The first presidential debate wasn’t about debating and more about fighting. The candidates didn’t critique each other’s policy details. We didn’t hear real foreign policy details.
The debate was painful to watch. By the end, it was hard to decipher what was asked and who was supposed to answer. Because, neither candidate, I think, was there to discuss policy. That debate hardly yielded any policy details. There were three categories of questions but, looking back, I’m not sure how they fit into the discussion. It was the same criticisms and arguments we’ve heard on television.
My brain hurts but, in all, I don’t know if we’ve gotten anywhere post-debate. Except, I’m as convinced as ever that neither or two candidates understand the current predicament in the Middle East; maybe, national security as a whole.
The only part on Foreign Policy that resonated with me was a brief exchange concerning ISIS.
Trump had a decent critique, here. He said that our departure from Iraq, and how we did it contributed to the formation of ISIS. It’s true. There was a lot of high politics going on at the time. Hopefully, it’s a mistake we will not repeat in Afghanistan and Iraq, again. Their sparring continued and Hillary spoke of ISIL is greater detail than Trump but, it was still vague and simplistic. She said we ought to go after Baghdadi, the leader of ISIS. If her logic is what I suspect based on previous statements. She wants to replicate the success of taking out Bin Laden. But, ISIS emerged afterwards, and Baghdadi is worse than Bin Laden in many ways.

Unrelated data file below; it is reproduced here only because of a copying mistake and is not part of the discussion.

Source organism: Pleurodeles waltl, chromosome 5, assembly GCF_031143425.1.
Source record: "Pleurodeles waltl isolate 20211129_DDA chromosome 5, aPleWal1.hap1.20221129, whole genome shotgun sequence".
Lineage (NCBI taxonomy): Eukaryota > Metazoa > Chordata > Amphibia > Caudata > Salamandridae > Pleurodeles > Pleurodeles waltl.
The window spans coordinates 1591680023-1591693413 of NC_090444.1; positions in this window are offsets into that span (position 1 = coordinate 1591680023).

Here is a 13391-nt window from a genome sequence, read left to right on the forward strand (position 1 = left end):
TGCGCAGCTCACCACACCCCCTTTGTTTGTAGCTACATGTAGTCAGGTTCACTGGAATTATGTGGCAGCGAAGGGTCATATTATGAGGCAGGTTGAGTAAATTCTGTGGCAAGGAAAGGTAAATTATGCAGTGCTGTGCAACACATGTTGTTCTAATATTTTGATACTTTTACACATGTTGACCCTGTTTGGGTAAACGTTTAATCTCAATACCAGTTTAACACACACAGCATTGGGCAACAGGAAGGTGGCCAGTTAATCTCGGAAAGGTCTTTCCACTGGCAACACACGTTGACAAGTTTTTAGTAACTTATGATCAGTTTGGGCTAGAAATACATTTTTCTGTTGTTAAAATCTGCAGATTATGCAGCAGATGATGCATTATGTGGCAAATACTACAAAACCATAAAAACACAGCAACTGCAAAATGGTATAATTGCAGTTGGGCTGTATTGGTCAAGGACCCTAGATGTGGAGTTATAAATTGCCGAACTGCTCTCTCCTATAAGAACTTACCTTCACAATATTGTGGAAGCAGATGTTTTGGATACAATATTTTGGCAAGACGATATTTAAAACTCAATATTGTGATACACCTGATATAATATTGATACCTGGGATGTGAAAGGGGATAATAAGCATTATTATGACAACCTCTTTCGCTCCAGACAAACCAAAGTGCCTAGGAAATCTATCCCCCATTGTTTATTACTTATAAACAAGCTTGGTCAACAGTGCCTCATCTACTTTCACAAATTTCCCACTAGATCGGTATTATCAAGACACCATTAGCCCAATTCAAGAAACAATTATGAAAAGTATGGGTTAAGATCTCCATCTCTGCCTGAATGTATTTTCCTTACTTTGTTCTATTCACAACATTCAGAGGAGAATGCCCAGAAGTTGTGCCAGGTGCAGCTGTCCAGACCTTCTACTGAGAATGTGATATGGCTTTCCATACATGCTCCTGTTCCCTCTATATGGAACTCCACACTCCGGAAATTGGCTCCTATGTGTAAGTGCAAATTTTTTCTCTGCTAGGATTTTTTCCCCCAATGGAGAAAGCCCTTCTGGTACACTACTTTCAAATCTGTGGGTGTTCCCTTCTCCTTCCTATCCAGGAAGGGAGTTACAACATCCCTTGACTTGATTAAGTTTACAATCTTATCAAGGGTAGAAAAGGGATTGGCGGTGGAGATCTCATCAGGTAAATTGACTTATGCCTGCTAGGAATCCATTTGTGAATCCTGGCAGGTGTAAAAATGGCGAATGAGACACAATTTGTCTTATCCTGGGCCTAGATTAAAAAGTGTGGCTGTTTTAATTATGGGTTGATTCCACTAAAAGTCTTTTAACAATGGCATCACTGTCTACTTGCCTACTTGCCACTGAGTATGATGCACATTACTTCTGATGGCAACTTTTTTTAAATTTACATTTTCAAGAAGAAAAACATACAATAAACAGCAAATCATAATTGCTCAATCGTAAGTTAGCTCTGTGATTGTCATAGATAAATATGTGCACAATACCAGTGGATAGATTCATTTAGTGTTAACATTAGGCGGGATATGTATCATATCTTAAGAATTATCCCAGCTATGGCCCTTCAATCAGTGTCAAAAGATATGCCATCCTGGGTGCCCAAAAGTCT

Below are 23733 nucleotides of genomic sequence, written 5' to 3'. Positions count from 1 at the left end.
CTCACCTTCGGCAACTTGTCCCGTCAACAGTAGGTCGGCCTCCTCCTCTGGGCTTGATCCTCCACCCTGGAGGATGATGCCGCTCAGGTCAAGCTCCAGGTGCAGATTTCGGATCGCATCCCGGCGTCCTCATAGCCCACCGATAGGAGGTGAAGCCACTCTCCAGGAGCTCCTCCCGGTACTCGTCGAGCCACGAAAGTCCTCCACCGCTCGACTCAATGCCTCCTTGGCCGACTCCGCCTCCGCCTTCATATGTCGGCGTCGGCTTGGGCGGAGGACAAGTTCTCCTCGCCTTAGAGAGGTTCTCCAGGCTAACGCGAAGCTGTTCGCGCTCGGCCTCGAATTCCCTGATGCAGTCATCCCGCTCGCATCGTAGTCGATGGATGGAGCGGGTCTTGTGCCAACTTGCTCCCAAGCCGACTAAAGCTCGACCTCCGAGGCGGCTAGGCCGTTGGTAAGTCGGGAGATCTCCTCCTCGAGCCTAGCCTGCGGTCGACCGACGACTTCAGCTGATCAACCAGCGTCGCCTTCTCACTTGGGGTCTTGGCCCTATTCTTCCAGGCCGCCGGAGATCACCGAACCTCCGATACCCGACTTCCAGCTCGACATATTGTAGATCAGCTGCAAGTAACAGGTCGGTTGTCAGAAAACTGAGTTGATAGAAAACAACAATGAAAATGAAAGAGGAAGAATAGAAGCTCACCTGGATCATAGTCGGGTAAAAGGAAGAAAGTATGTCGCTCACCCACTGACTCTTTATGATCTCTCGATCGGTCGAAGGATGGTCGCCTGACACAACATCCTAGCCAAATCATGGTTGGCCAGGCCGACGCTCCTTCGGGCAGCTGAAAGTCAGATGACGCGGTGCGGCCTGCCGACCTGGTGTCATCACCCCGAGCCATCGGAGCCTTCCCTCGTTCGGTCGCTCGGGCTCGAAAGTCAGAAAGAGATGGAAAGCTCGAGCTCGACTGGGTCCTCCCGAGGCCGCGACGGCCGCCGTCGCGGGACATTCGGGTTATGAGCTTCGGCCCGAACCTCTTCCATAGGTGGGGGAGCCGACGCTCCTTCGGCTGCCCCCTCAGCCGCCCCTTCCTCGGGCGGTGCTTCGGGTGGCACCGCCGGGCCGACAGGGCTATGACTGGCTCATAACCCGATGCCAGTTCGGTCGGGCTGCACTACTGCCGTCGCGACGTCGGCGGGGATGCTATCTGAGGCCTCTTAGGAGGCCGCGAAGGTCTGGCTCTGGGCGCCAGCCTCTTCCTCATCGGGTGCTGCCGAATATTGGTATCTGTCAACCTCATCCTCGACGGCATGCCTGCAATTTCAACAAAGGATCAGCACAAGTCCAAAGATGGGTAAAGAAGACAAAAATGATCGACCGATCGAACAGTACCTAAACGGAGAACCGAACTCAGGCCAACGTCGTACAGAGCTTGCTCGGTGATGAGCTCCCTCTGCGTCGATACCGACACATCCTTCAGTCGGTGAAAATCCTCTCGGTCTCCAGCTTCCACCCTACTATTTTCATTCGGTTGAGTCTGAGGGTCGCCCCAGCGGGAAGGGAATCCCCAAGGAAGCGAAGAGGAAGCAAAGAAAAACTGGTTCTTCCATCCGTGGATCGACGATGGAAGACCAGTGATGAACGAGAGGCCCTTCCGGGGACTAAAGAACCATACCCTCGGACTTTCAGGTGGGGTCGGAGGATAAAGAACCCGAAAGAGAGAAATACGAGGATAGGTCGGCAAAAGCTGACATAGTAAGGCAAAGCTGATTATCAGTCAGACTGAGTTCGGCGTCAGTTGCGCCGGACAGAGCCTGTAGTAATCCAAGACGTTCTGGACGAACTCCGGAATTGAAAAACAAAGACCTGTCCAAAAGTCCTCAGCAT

More importantly, ISIL is a product of deeper, more fundamental issues in the Middle East that were spawned by more sane men then Baghdadi. Baghdadi is not some catch-all leader, like the “Brain Bug” from Starship Troopers. Except, it’s widely believed that ISIL’s strength is in the Baathist mid-level tactical commanders, (the hard men who were rejected from the government after the invasion and defected to Al-Qaeda in Iraq).
Trump’s answer for ISIL wasn’t a whole lot better. It was that we need to take care of them, quickly. His lack of a plan was cloaked in his claim that he will not reveal the plan to the enemy. Obama was heavily criticized for publicizing the Afghan theatre withdrawal date, something he did eventually revise. However, how we will deconstruct ISIL’s structure – which simply is – won’t be the same violation of OPSEC or telegraph specific timelines.
I was glad to hear them debate the cyber threat. But, they mainly agreed that it was an issue that must be addressed. I can only imagine that this debate must have been what people wanted. Not you, not me, but it was what many expected. A version of a reality tv show. This wasn’t debate, it was a series of character assassinations.
These issues are more complicated than the solutions we’re being fed. The discussion as a whole wasn’t focused, nuanced or interesting. It was more of the same that we’ve seen. Remarkably, the best place to hear a policy debate might be the Vice Presidential debate.
Featured image courtesy of www.foxbusiness.com.
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